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BEHL v. The STATE.
Edward Behl appeals convictions for felony murder and a weapons charge stemming from the death of Joseph Billings, a fellow resident of a homeless encampment.1 Behl argues for a new trial on the grounds that (1) the trial court plainly erred in not charging the jury on voluntary manslaughter, and (2) Behl was unable to view digital discovery while incarcerated and while exercising the right to self-representation. We conclude that the trial court did not plainly err in failing to charge the jury on voluntary manslaughter, and that Behl did not preserve the issue of access to discovery. Accordingly, we affirm.
The evidence at trial showed that Behl moved into a homeless encampment in Chatham County in January 2017. On the evening of January 9, 2017, Behl, Billings, and other residents of the camp were drinking beer by a campfire. Later that night, Behl was observed touching Billings's penis and kissing him, while Billings was passed out.
The next morning, another encampment resident informed Billings about what had happened the previous night. Billings and Behl engaged in a physical altercation as a result, but other residents were able to separate the two. Behl moved to another location nearby.
Billings and another resident twice left the camp and went to the store that day. When Billings and the other resident returned to the camp the second time, they encountered Behl. Billings and Behl began to argue again about the previous evening, swearing and calling each other names. Behl convinced Billings to come to Behl's tent, then fatally stabbed Billings in the neck.
1. Behl argues that the trial court plainly erred in failing to instruct the jury on voluntary manslaughter. We disagree.
Behl requested a jury charge on voluntary manslaughter. At the charge conference, the trial court indicated it was disinclined to give such an instruction, citing “a substantial cooling-off period.” The trial court ultimately did not give the voluntary manslaughter charge, although it did give instructions on justification and self-defense. Behl's only objection to the jury charge at the time that it was given was “the failure to charge my involuntary.” (Emphasis supplied.)2
Behl concedes on appeal that failure to object to the omission of an instruction on voluntary manslaughter from the charge as given means that we review that omission from the instruction only for plain error. See White v. State, 291 Ga. 7, 8 (2), 727 S.E.2d 109 (2012) (“[T]he failure to object to the charge as given precludes appellate review ‘unless such portion of the jury charge constitutes plain error which affects substantial rights of the parties.’ ” (quoting OCGA § 17-8-58 (b))). Under plain error review, we can reverse only if the trial court made a clear or obvious error that was not affirmatively waived, likely affected the outcome of the proceedings, and seriously affects the fairness, integrity, or public reputation of judicial proceedings. See Morris v. State, 303 Ga. 192, 197 (V), 811 S.E.2d 321 (2018). Behl's claim fails because there was no obvious error in failing to charge on voluntary manslaughter.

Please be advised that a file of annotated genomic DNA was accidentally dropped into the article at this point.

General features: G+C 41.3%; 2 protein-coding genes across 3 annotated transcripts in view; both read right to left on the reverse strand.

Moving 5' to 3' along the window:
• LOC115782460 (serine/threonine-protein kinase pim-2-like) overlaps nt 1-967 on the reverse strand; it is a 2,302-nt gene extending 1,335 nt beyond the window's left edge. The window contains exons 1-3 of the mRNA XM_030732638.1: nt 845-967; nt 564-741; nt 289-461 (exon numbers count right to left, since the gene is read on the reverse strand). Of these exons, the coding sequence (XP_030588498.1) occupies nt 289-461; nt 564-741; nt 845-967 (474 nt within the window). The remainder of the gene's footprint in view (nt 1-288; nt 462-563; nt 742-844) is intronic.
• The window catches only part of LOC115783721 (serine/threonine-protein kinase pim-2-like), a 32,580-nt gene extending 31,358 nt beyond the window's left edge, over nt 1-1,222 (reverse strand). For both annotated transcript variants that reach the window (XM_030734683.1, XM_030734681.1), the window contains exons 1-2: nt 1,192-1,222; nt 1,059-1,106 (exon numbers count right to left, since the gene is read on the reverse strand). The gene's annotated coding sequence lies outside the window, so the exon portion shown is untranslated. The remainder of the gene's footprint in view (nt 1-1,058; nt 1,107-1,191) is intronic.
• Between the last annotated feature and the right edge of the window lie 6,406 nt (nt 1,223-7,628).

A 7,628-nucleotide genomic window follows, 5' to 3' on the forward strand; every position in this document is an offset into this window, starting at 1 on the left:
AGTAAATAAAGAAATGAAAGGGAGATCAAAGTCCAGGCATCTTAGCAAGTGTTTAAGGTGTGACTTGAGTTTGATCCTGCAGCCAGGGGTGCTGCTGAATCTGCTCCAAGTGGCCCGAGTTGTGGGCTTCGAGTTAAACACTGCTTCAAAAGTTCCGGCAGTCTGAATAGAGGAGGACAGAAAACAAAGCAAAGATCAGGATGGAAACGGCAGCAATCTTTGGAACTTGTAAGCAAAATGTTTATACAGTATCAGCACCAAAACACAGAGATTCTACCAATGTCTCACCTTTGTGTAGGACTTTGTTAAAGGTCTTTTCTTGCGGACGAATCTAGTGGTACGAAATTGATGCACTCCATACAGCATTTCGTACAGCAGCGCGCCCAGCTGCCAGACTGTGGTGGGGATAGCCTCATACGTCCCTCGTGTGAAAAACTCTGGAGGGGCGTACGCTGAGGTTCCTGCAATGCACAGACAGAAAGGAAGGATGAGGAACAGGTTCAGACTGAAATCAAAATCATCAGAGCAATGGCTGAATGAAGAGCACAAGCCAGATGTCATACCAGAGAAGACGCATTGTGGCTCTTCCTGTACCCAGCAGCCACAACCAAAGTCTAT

“Even slight evidence showing that the victim seriously provoked the defendant requires the trial court to give a requested charge on voluntary manslaughter.” Dugger v. State, 297 Ga. 120, 124 (7), 772 S.E.2d 695 (2015) (citation and punctuation omitted). Behl argues that a voluntary manslaughter instruction was justified by the “heated arguments and physical beatings” that preceded the stabbing, such that Behl “had a reasonable fear of some danger from” Billings. But “neither fear that someone is going to pull a [weapon] nor fighting are the types of provocation [that] demand a voluntary manslaughter charge.” Smith v. State, 296 Ga. 731, 737 (3), 770 S.E.2d 610 (2015). And “it is well established that words alone, regardless of the degree of their insulting nature, will not in any case justify the excitement of passion so as to reduce the crime from murder to manslaughter [when] the killing is done solely on account of the indignation aroused by use of opprobrious words.” Hudson v. State, 308 Ga. 443, 446 (2) (a), 841 S.E.2d 696 (2020) (citation, punctuation, and emphasis omitted). Moreover, “[t]o warrant a jury charge on voluntary manslaughter, there must be at least slight evidence that the accused was so influenced and excited that he reacted passionately rather than simply in an attempt to defend himself.” Collins v. State, 312 Ga. 727, 739 (6), 864 S.E.2d 85 (2021) (citation and punctuation omitted). Here, Behl offers no evidence that Behl “was angry or mad or ․ had any other response showing [Behl] might have reacted passionately” as opposed to acting based on fear or in self-defense. See id. at 740 (6), 864 S.E.2d 85.